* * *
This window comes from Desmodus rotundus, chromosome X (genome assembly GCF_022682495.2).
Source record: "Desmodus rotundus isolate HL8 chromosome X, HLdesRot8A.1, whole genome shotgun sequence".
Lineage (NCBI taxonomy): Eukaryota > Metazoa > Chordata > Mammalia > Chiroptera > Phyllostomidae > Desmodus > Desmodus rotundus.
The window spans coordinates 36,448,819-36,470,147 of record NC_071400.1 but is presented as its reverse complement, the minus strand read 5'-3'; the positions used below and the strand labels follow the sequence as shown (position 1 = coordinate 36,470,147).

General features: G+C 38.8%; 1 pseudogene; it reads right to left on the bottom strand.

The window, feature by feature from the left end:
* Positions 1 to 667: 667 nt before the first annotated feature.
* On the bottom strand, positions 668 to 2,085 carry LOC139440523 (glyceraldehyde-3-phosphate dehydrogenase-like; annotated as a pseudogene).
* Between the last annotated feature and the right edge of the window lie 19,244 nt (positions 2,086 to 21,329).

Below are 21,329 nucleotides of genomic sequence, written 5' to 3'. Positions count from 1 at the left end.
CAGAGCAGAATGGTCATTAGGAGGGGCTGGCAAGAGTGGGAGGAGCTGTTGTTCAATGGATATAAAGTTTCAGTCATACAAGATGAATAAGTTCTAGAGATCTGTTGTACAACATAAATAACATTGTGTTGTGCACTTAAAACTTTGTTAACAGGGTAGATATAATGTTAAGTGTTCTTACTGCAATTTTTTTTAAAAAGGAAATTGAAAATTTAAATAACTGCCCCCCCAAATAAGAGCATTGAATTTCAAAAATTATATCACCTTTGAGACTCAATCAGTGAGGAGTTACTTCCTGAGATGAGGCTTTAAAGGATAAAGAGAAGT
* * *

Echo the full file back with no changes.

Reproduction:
This window comes from Desmodus rotundus, chromosome X (genome assembly GCF_022682495.2).
Source record: "Desmodus rotundus isolate HL8 chromosome X, HLdesRot8A.1, whole genome shotgun sequence".
Lineage (NCBI taxonomy): Eukaryota > Metazoa > Chordata > Mammalia > Chiroptera > Phyllostomidae > Desmodus > Desmodus rotundus.
The window spans coordinates 36,448,819-36,470,147 of record NC_071400.1 but is presented as its reverse complement, the minus strand read 5'-3'; the positions used below and the strand labels follow the sequence as shown (position 1 = coordinate 36,470,147).

General features: G+C 38.8%; 1 pseudogene; it reads right to left on the bottom strand.

The window, feature by feature from the left end:
* Positions 1 to 667: 667 nt before the first annotated feature.
* On the bottom strand, positions 668 to 2,085 carry LOC139440523 (glyceraldehyde-3-phosphate dehydrogenase-like; annotated as a pseudogene).
* Between the last annotated feature and the right edge of the window lie 19,244 nt (positions 2,086 to 21,329).

Below are 21,329 nucleotides of genomic sequence, written 5' to 3'. Positions count from 1 at the left end.
CAGAGCAGAATGGTCATTAGGAGGGGCTGGCAAGAGTGGGAGGAGCTGTTGTTCAATGGATATAAAGTTTCAGTCATACAAGATGAATAAGTTCTAGAGATCTGTTGTACAACATAAATAACATTGTGTTGTGCACTTAAAACTTTGTTAACAGGGTAGATATAATGTTAAGTGTTCTTACTGCAATTTTTTTTAAAAAGGAAATTGAAAATTTAAATAACTGCCCCCCCAAATAAGAGCATTGAATTTCAAAAATTATATCACCTTTGAGACTCAATCAGTGAGGAGTTACTTCCTGAGATGAGGCTTTAAAGGATAAAGAGAAGT